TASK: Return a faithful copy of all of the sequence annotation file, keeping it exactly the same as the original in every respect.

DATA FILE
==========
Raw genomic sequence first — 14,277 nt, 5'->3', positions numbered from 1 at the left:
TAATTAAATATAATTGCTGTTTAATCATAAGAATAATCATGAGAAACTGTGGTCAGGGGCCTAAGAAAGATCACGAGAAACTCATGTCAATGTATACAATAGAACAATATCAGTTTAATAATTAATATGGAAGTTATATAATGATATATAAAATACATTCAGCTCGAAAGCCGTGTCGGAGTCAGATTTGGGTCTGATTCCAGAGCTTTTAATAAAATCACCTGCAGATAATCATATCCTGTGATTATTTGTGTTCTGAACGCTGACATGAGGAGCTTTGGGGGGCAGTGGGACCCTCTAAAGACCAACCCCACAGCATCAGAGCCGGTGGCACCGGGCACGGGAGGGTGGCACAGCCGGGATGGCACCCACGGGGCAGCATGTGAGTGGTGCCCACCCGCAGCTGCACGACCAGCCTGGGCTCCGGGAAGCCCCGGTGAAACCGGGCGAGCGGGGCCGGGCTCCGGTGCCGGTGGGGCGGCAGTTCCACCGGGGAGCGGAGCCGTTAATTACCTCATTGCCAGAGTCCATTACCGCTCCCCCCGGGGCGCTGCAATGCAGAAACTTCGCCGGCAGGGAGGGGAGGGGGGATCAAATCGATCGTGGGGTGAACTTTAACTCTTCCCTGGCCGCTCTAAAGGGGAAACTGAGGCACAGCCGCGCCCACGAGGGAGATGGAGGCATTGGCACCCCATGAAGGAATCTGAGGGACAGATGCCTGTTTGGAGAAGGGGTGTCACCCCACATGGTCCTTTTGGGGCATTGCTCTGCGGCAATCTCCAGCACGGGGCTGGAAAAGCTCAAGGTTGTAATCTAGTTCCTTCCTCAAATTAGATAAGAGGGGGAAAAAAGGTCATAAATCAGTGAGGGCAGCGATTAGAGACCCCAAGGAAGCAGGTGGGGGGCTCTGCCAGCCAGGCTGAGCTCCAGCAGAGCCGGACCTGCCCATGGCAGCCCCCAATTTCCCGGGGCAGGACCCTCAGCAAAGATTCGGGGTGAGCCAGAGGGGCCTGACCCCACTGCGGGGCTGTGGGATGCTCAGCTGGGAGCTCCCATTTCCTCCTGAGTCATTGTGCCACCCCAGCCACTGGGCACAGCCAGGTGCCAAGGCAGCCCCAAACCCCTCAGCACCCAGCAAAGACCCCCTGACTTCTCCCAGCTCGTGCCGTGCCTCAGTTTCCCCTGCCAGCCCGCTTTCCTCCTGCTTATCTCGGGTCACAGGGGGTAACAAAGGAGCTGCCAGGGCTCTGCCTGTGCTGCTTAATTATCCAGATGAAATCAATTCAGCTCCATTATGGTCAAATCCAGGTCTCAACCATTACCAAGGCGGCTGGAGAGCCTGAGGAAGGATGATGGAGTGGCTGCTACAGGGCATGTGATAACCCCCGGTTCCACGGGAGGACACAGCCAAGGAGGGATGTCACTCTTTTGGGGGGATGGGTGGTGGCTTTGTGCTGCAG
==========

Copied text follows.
Raw genomic sequence first — 14,277 nt, 5'->3', positions numbered from 1 at the left:
TAATTAAATATAATTGCTGTTTAATCATAAGAATAATCATGAGAAACTGTGGTCAGGGGCCTAAGAAAGATCACGAGAAACTCATGTCAATGTATACAATAGAACAATATCAGTTTAATAATTAATATGGAAGTTATATAATGATATATAAAATACATTCAGCTCGAAAGCCGTGTCGGAGTCAGATTTGGGTCTGATTCCAGAGCTTTTAATAAAATCACCTGCAGATAATCATATCCTGTGATTATTTGTGTTCTGAACGCTGACATGAGGAGCTTTGGGGGGCAGTGGGACCCTCTAAAGACCAACCCCACAGCATCAGAGCCGGTGGCACCGGGCACGGGAGGGTGGCACAGCCGGGATGGCACCCACGGGGCAGCATGTGAGTGGTGCCCACCCGCAGCTGCACGACCAGCCTGGGCTCCGGGAAGCCCCGGTGAAACCGGGCGAGCGGGGCCGGGCTCCGGTGCCGGTGGGGCGGCAGTTCCACCGGGGAGCGGAGCCGTTAATTACCTCATTGCCAGAGTCCATTACCGCTCCCCCCGGGGCGCTGCAATGCAGAAACTTCGCCGGCAGGGAGGGGAGGGGGGATCAAATCGATCGTGGGGTGAACTTTAACTCTTCCCTGGCCGCTCTAAAGGGGAAACTGAGGCACAGCCGCGCCCACGAGGGAGATGGAGGCATTGGCACCCCATGAAGGAATCTGAGGGACAGATGCCTGTTTGGAGAAGGGGTGTCACCCCACATGGTCCTTTTGGGGCATTGCTCTGCGGCAATCTCCAGCACGGGGCTGGAAAAGCTCAAGGTTGTAATCTAGTTCCTTCCTCAAATTAGATAAGAGGGGGAAAAAAGGTCATAAATCAGTGAGGGCAGCGATTAGAGACCCCAAGGAAGCAGGTGGGGGGCTCTGCCAGCCAGGCTGAGCTCCAGCAGAGCCGGACCTGCCCATGGCAGCCCCCAATTTCCCGGGGCAGGACCCTCAGCAAAGATTCGGGGTGAGCCAGAGGGGCCTGACCCCACTGCGGGGCTGTGGGATGCTCAGCTGGGAGCTCCCATTTCCTCCTGAGTCATTGTGCCACCCCAGCCACTGGGCACAGCCAGGTGCCAAGGCAGCCCCAAACCCCTCAGCACCCAGCAAAGACCCCCTGACTTCTCCCAGCTCGTGCCGTGCCTCAGTTTCCCCTGCCAGCCCGCTTTCCTCCTGCTTATCTCGGGTCACAGGGGGTAACAAAGGAGCTGCCAGGGCTCTGCCTGTGCTGCTTAATTATCCAGATGAAATCAATTCAGCTCCATTATGGTCAAATCCAGGTCTCAACCATTACCAAGGCGGCTGGAGAGCCTGAGGAAGGATGATGGAGTGGCTGCTACAGGGCATGTGATAACCCCCGGTTCCACGGGAGGACACAGCCAAGGAGGGATGTCACTCTTTTGGGGGGATGGGTGGTGGCTTTGTGCTGCAG